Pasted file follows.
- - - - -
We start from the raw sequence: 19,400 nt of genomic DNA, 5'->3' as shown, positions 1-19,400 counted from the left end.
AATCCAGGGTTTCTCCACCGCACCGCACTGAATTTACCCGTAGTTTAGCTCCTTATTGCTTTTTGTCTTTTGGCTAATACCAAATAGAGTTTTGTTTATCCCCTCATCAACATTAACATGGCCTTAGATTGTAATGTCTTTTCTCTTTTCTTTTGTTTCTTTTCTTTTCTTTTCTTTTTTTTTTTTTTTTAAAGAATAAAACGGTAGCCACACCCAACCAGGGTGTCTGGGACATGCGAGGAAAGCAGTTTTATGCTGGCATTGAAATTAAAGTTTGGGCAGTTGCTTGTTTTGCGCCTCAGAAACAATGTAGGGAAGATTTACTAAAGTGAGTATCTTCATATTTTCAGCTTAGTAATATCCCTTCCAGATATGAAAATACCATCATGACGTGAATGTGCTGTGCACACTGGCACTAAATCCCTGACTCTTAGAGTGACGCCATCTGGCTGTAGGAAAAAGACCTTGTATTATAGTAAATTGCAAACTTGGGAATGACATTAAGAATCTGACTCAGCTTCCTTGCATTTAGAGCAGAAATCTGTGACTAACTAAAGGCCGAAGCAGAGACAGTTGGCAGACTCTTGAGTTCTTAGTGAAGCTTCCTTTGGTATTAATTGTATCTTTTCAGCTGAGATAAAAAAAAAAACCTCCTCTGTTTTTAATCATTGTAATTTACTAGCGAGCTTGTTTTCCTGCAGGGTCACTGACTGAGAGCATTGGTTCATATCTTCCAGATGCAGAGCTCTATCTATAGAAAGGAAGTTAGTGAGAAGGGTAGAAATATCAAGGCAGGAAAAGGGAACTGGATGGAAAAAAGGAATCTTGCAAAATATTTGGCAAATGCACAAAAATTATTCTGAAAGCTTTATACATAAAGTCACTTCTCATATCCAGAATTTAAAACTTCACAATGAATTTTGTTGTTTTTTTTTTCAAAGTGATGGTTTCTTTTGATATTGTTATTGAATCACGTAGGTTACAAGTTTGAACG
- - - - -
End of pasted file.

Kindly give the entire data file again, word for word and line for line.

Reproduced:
We start from the raw sequence: 19,400 nt of genomic DNA, 5'->3' as shown, positions 1-19,400 counted from the left end.
AATCCAGGGTTTCTCCACCGCACCGCACTGAATTTACCCGTAGTTTAGCTCCTTATTGCTTTTTGTCTTTTGGCTAATACCAAATAGAGTTTTGTTTATCCCCTCATCAACATTAACATGGCCTTAGATTGTAATGTCTTTTCTCTTTTCTTTTGTTTCTTTTCTTTTCTTTTCTTTTTTTTTTTTTTTTAAAGAATAAAACGGTAGCCACACCCAACCAGGGTGTCTGGGACATGCGAGGAAAGCAGTTTTATGCTGGCATTGAAATTAAAGTTTGGGCAGTTGCTTGTTTTGCGCCTCAGAAACAATGTAGGGAAGATTTACTAAAGTGAGTATCTTCATATTTTCAGCTTAGTAATATCCCTTCCAGATATGAAAATACCATCATGACGTGAATGTGCTGTGCACACTGGCACTAAATCCCTGACTCTTAGAGTGACGCCATCTGGCTGTAGGAAAAAGACCTTGTATTATAGTAAATTGCAAACTTGGGAATGACATTAAGAATCTGACTCAGCTTCCTTGCATTTAGAGCAGAAATCTGTGACTAACTAAAGGCCGAAGCAGAGACAGTTGGCAGACTCTTGAGTTCTTAGTGAAGCTTCCTTTGGTATTAATTGTATCTTTTCAGCTGAGATAAAAAAAAAAACCTCCTCTGTTTTTAATCATTGTAATTTACTAGCGAGCTTGTTTTCCTGCAGGGTCACTGACTGAGAGCATTGGTTCATATCTTCCAGATGCAGAGCTCTATCTATAGAAAGGAAGTTAGTGAGAAGGGTAGAAATATCAAGGCAGGAAAAGGGAACTGGATGGAAAAAAGGAATCTTGCAAAATATTTGGCAAATGCACAAAAATTATTCTGAAAGCTTTATACATAAAGTCACTTCTCATATCCAGAATTTAAAACTTCACAATGAATTTTGTTGTTTTTTTTTTCAAAGTGATGGTTTCTTTTGATATTGTTATTGAATCACGTAGGTTACAAGTTTGAACG